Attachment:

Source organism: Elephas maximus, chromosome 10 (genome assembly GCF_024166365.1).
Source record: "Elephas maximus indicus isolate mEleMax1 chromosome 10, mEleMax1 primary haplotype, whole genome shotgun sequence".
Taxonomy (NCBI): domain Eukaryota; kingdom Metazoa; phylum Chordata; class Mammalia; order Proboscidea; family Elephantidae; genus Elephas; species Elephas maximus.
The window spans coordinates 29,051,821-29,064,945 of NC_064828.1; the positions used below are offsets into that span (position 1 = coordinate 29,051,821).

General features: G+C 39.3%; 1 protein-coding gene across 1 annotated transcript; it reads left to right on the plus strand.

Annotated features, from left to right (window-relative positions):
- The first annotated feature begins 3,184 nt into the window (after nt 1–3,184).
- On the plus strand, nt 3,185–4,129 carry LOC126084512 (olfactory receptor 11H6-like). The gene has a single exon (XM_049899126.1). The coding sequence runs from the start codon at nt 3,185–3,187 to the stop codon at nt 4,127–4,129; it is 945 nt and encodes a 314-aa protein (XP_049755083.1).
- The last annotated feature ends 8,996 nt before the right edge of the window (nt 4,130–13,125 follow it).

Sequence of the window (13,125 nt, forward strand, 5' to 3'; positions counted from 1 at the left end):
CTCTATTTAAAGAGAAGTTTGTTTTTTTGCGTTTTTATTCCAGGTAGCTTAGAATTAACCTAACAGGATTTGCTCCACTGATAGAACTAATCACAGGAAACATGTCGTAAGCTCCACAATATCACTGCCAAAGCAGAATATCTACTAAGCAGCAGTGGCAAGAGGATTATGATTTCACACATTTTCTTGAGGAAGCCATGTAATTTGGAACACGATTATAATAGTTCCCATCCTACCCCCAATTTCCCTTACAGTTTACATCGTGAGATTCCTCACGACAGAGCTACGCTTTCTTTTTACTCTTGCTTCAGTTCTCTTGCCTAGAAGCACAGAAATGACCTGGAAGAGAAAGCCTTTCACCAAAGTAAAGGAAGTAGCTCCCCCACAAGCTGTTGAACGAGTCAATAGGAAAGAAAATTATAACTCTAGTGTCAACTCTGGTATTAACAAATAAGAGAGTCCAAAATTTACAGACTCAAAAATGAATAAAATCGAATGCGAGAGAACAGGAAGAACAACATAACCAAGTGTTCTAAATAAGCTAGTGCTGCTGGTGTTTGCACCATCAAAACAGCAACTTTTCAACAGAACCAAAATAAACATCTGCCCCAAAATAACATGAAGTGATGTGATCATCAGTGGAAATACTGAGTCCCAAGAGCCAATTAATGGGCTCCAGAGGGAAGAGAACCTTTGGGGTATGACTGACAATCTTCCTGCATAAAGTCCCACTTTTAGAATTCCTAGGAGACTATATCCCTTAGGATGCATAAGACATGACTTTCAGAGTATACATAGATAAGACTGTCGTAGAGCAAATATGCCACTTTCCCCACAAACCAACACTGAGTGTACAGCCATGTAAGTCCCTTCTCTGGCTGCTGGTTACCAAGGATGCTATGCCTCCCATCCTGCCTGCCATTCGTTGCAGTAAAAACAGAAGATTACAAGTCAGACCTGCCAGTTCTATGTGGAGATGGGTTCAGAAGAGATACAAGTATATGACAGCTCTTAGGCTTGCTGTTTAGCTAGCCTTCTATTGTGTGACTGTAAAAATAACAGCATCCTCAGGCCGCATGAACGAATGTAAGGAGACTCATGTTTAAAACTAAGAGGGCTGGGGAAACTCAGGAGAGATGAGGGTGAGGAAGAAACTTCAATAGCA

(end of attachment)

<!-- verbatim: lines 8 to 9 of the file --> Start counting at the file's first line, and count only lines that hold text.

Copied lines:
- On the plus strand, nt 3,185–4,129 carry LOC126084512 (olfactory receptor 11H6-like). The gene has a single exon (XM_049899126.1). The coding sequence runs from the start codon at nt 3,185–3,187 to the stop codon at nt 4,127–4,129; it is 945 nt and encodes a 314-aa protein (XP_049755083.1).
- The last annotated feature ends 8,996 nt before the right edge of the window (nt 4,130–13,125 follow it).